Much digital ink has been spilt against the abysmal resource management of Electron apps, so I won't dwell on it here, but I will say that it's a little absurd that in the current year we still have to think about the speed and memory consumption of text editors. Visual Studio and Visual Studio Code aren't that slow realtive to other full-blown IDEs, but once you free yourself from having to actually wait for your editor to open, it's hard to go back.
But it's not just about computing speed-- it's also about human speed. Mousing around is slow and, in my opinion, unpleasant because it breaks the state of flow.
As an additional benefit, I really think every developer should learn one CLI text-editor really well for the times when getting a GUI set up would be inconvenient or unrealistic. The last time I tried to use the SSH feature on VSCode, it was a buggy mess. I'd rather just use a battle-tested editor like emacs.
It would be silly to list a bunch of well-known web frameworks for an audience of developers, but there is one that's worth highlighting: Play Framework. Play Framework is based on ASP.NET MVC, and any ASP.NET MVC developer would feel right at home, but there are a few reasons why I prefer Play:
C# is, bless its heart, trying to be a better functional language, but it's burdened with the legacy of its many years trying to be a Java clone. Scala is also both object-oriented and functional, but it's more opinionated in its approach, allowing for cleaner, more uniform code.
Play is necessarily stateless, so it scales easily by default.
Twirl templates (the Play answer to Razor templates) act as functions that take parametric inputs and evaluate to HTML. This is much more intuitive and flexible than the object-oriented model-binding in ASP.NET.
It's troubling to me that the ongoing (neverending?) debate about static types on the browser platform has defaulted to "TypeScript or Not TypeScript." Conversely, the conversation around "Should you adopt TypeScript?" usually seems to begin and end with "Do you want to use static types in the browser?"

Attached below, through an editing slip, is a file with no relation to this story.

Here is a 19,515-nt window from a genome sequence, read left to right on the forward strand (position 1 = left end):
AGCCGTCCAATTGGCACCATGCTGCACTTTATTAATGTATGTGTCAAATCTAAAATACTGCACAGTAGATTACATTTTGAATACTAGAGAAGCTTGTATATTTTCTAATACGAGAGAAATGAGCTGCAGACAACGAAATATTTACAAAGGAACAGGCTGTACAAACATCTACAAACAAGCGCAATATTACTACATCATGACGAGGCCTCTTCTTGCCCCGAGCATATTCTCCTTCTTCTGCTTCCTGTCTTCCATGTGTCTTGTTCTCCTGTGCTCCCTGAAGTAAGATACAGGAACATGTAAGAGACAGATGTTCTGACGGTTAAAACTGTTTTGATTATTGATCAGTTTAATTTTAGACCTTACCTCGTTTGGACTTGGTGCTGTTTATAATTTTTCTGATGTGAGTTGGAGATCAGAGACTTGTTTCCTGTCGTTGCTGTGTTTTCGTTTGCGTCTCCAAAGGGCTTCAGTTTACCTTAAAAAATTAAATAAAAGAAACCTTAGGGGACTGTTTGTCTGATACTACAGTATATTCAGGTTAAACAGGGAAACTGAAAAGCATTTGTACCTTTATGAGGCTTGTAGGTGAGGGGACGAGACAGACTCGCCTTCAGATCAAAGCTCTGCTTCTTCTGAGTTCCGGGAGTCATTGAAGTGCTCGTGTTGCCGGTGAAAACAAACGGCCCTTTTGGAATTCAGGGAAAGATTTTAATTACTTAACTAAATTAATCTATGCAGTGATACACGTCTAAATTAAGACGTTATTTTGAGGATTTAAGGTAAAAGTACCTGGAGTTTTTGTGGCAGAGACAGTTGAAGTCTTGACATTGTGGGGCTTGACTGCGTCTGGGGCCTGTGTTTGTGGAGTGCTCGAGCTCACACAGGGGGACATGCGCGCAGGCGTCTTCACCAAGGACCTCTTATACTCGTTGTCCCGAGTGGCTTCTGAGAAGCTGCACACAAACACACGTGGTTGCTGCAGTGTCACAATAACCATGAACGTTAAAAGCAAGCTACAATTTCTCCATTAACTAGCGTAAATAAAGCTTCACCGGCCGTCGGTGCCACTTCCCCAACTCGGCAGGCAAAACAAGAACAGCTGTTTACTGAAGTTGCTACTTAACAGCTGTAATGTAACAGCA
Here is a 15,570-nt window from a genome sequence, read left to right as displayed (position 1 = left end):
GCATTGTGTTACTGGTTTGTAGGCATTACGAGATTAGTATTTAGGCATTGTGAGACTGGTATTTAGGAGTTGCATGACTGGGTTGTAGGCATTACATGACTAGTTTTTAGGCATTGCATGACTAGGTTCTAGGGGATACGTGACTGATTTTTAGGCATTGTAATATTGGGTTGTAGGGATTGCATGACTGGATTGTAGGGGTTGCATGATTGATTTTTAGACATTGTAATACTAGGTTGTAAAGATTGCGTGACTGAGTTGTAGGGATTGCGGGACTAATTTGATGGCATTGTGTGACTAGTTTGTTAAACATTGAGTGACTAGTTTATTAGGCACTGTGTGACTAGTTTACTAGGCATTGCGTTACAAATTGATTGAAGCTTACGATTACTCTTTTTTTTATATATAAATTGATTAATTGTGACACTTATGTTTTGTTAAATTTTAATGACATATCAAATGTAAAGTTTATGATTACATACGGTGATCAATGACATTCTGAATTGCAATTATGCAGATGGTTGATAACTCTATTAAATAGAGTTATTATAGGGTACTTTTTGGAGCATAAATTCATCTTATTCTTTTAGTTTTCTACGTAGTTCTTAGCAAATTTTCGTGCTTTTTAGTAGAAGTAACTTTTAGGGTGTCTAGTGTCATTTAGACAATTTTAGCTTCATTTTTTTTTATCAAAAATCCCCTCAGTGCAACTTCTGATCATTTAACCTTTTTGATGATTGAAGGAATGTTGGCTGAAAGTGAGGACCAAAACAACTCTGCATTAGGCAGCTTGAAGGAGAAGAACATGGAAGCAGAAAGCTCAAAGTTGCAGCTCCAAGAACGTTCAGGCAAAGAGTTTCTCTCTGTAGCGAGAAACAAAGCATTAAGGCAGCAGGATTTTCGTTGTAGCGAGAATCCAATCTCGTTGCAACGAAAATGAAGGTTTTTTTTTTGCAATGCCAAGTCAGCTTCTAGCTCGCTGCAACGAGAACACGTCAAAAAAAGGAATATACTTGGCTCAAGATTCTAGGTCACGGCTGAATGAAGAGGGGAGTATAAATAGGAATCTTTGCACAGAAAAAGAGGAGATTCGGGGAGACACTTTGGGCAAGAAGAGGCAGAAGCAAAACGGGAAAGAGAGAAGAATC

PureScript is another Haskell-like language with a high degree of safety, but without a baked-in architecture. Despite its safety it has a relatively short learning curve because it's not overloaded with features.
ReScript is an OCaml dialect with a very TypeScript-like syntax. If you're interested in the safety of functional programming but miss your semicolons and braces, this could be a good language for you.
And, of course a ton of other languages which didn't start in the browser have been adapted to it through transpilation or WASM-compilation. ScalaJS and Fable and Blazor and Rust and js_of_ocaml and... you get the idea. And look, if out of all those you still think TypeScript is your best bet, that's great! But we're way past the point in time where it makes sense to treat it as a default.
This one just seems obvious to me. If you're considering making just one switch, I recommend it be this one because it's just so easy.
Outside of network effects, I can't see any reason why anyone would pick GitHub over GitLab. There are only three significant differences between GitHub and GitLab as far as I can see:
- GitLab is open source.
- GitLab has a more mature devops platform.
- GitHub has an ICE contract.
end of list.
When you consider that it only takes two (2) commands to move an entire repository from one hosting service to another, it just eludes me why people use GitHub.
I have seen maybe one or two job applications that ask for a GitHub username, specifically, but my answer to that is just to leave my GitHub profile blank except for a link to my GitLab (and I've only seen this about twice out of hundreds of job applications).
Whenever I find myself looking for a privacy-friendly alternative to a browser-based service, I tend to start with disroot.org. In a nutshell, they provide access to free instances of open source online software, including email, conferencing, and several different services for document collaboration. They also have developer-focused services like git hosting and issue board software.
I highlight Disroot specifically because it's unusual for a service to be both very batteries-included consumer-friendly software and also be so open source and privacy friendly. By default, I don't want to self-host everything and administer my own server, but I like knowing that option is open to me if I want it.
It's not my intention to moralize at anyone, and I know that there are shops where a broad Microsoft service contract makes sense, but if you like exploring your options and you want to feel like you really own your projects, then I hope I've provided some good starting points in your search for alternatives.